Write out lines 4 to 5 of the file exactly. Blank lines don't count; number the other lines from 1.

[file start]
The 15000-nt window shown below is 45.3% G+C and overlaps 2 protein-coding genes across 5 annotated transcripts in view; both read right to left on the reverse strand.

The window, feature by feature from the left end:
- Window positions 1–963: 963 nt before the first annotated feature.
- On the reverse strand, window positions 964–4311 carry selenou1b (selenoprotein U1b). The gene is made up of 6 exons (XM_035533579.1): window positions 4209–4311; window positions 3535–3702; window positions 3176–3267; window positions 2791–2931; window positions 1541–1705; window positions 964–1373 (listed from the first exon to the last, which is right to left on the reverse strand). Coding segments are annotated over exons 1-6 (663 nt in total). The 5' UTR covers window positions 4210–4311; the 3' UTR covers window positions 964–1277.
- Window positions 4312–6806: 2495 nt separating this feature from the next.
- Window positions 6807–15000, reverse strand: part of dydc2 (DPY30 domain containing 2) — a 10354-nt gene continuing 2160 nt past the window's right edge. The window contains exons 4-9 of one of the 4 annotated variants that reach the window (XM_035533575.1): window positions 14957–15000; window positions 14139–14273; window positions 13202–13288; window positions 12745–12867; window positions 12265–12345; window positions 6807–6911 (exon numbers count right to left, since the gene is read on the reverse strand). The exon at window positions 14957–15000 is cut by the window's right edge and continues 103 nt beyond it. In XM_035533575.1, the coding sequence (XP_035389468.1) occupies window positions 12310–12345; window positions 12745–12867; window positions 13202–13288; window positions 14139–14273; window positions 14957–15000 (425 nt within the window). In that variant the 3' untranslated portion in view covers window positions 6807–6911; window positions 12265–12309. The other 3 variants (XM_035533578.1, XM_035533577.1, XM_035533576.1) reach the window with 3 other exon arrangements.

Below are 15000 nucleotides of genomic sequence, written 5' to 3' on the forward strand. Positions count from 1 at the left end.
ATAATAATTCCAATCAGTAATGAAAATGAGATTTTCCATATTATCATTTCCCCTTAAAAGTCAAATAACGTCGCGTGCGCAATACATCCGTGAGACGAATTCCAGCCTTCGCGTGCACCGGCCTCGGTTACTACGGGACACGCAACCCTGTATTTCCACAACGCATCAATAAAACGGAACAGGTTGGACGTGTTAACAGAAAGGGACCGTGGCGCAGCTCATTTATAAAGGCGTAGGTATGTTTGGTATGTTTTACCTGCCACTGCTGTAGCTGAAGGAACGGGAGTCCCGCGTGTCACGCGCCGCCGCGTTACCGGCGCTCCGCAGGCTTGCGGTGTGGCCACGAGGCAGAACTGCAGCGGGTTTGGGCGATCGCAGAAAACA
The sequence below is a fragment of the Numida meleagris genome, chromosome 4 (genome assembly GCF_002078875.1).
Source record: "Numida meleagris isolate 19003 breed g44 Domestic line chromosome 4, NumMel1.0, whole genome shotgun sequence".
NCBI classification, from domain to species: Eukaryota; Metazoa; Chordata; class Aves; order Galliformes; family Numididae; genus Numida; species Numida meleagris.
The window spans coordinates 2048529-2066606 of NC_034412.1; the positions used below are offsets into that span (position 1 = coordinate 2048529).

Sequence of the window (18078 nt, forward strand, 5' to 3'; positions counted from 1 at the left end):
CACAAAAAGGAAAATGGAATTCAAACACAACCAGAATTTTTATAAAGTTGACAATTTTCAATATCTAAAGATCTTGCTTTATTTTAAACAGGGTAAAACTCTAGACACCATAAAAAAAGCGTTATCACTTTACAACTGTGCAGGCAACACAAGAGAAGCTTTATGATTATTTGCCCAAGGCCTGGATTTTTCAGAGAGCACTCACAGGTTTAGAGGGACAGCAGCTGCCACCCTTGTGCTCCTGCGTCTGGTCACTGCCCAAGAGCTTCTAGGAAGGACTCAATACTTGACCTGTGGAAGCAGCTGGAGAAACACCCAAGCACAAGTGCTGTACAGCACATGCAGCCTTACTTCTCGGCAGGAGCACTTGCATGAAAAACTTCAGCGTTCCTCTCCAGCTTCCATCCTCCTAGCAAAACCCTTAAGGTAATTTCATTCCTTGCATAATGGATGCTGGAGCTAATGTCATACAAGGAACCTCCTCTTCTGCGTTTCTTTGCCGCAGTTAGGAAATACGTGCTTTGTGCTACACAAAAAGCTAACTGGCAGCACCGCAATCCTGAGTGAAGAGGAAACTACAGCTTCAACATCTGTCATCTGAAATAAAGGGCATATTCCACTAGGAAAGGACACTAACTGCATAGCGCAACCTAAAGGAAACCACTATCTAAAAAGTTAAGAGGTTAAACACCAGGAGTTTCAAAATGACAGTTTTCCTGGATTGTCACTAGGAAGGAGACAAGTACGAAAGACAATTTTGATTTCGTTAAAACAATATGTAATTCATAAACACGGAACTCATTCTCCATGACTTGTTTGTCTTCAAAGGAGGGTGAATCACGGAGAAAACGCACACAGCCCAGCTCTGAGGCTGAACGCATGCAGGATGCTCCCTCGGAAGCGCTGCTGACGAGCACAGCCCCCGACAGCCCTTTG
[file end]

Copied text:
- On the reverse strand, window positions 964–4311 carry selenou1b (selenoprotein U1b). The gene is made up of 6 exons (XM_035533579.1): window positions 4209–4311; window positions 3535–3702; window positions 3176–3267; window positions 2791–2931; window positions 1541–1705; window positions 964–1373 (listed from the first exon to the last, which is right to left on the reverse strand). Coding segments are annotated over exons 1-6 (663 nt in total). The 5' UTR covers window positions 4210–4311; the 3' UTR covers window positions 964–1277.
- Window positions 4312–6806: 2495 nt separating this feature from the next.